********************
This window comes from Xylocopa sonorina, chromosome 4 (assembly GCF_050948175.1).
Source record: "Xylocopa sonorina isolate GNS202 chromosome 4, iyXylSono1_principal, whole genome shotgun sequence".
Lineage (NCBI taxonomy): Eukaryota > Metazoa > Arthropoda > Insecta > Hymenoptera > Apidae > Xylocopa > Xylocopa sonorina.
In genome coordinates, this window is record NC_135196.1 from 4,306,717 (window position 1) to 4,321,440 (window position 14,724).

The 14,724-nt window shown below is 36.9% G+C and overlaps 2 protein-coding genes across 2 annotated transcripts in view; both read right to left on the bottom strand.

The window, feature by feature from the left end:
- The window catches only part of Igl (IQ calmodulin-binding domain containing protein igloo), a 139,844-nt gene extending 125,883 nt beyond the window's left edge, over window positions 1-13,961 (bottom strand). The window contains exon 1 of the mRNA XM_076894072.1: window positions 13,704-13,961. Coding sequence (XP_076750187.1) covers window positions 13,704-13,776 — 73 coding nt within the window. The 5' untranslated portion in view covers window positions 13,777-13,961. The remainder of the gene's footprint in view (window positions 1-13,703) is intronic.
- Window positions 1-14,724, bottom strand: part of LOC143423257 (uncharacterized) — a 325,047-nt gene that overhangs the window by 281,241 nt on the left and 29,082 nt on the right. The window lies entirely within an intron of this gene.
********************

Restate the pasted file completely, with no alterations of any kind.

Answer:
This window comes from Xylocopa sonorina, chromosome 4 (assembly GCF_050948175.1).
Source record: "Xylocopa sonorina isolate GNS202 chromosome 4, iyXylSono1_principal, whole genome shotgun sequence".
Lineage (NCBI taxonomy): Eukaryota > Metazoa > Arthropoda > Insecta > Hymenoptera > Apidae > Xylocopa > Xylocopa sonorina.
In genome coordinates, this window is record NC_135196.1 from 4,306,717 (window position 1) to 4,321,440 (window position 14,724).

The 14,724-nt window shown below is 36.9% G+C and overlaps 2 protein-coding genes across 2 annotated transcripts in view; both read right to left on the bottom strand.

The window, feature by feature from the left end:
- The window catches only part of Igl (IQ calmodulin-binding domain containing protein igloo), a 139,844-nt gene extending 125,883 nt beyond the window's left edge, over window positions 1-13,961 (bottom strand). The window contains exon 1 of the mRNA XM_076894072.1: window positions 13,704-13,961. Coding sequence (XP_076750187.1) covers window positions 13,704-13,776 — 73 coding nt within the window. The 5' untranslated portion in view covers window positions 13,777-13,961. The remainder of the gene's footprint in view (window positions 1-13,703) is intronic.
- Window positions 1-14,724, bottom strand: part of LOC143423257 (uncharacterized) — a 325,047-nt gene that overhangs the window by 281,241 nt on the left and 29,082 nt on the right. The window lies entirely within an intron of this gene.